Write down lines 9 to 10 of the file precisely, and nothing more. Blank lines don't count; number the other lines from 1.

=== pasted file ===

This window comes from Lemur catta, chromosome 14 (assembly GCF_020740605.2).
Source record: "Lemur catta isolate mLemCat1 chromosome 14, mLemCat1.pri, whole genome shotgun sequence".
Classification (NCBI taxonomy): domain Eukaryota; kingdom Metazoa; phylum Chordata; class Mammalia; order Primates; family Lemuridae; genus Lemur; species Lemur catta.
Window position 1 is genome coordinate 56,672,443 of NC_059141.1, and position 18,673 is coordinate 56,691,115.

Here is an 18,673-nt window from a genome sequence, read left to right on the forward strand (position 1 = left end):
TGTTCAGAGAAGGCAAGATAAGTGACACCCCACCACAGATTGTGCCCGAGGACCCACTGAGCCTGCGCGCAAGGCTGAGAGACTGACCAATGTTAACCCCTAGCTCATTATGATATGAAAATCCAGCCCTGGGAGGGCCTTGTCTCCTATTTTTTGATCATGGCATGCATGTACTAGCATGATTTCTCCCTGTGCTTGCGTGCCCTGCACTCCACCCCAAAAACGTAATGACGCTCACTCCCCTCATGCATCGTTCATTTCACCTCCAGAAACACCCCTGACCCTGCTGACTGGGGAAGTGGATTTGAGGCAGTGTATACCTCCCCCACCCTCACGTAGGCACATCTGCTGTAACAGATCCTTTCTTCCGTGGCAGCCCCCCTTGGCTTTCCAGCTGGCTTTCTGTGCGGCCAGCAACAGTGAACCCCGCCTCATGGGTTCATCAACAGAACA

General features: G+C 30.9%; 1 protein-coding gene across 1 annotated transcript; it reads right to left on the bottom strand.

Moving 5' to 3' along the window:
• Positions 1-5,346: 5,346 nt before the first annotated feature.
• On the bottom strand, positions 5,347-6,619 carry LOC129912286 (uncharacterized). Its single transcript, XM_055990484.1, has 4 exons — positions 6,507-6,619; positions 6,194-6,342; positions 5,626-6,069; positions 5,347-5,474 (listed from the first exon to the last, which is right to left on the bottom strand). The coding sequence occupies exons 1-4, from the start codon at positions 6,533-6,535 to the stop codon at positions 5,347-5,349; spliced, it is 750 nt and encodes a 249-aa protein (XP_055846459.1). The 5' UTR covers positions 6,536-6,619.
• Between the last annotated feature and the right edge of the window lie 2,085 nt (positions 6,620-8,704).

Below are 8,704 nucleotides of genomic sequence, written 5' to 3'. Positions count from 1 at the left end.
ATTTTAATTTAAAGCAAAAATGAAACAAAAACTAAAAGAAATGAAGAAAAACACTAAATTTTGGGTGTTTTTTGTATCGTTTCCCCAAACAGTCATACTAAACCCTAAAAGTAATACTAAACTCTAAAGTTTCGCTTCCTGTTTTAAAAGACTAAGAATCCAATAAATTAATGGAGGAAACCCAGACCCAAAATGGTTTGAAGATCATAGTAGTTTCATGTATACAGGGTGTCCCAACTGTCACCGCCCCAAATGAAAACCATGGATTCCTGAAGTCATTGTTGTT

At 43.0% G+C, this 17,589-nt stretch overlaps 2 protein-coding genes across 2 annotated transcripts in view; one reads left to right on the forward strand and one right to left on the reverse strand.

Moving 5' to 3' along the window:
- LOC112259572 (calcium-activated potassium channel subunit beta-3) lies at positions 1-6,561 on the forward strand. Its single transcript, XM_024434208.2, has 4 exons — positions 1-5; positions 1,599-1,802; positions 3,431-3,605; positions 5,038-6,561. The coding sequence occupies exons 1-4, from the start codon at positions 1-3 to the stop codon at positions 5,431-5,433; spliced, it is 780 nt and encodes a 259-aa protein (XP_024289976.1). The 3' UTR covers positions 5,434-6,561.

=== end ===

• Positions 1-5,346: 5,346 nt before the first annotated feature.
• On the bottom strand, positions 5,347-6,619 carry LOC129912286 (uncharacterized). Its single transcript, XM_055990484.1, has 4 exons — positions 6,507-6,619; positions 6,194-6,342; positions 5,626-6,069; positions 5,347-5,474 (listed from the first exon to the last, which is right to left on the bottom strand). The coding sequence occupies exons 1-4, from the start codon at positions 6,533-6,535 to the stop codon at positions 5,347-5,349; spliced, it is 750 nt and encodes a 249-aa protein (XP_055846459.1). The 5' UTR covers positions 6,536-6,619.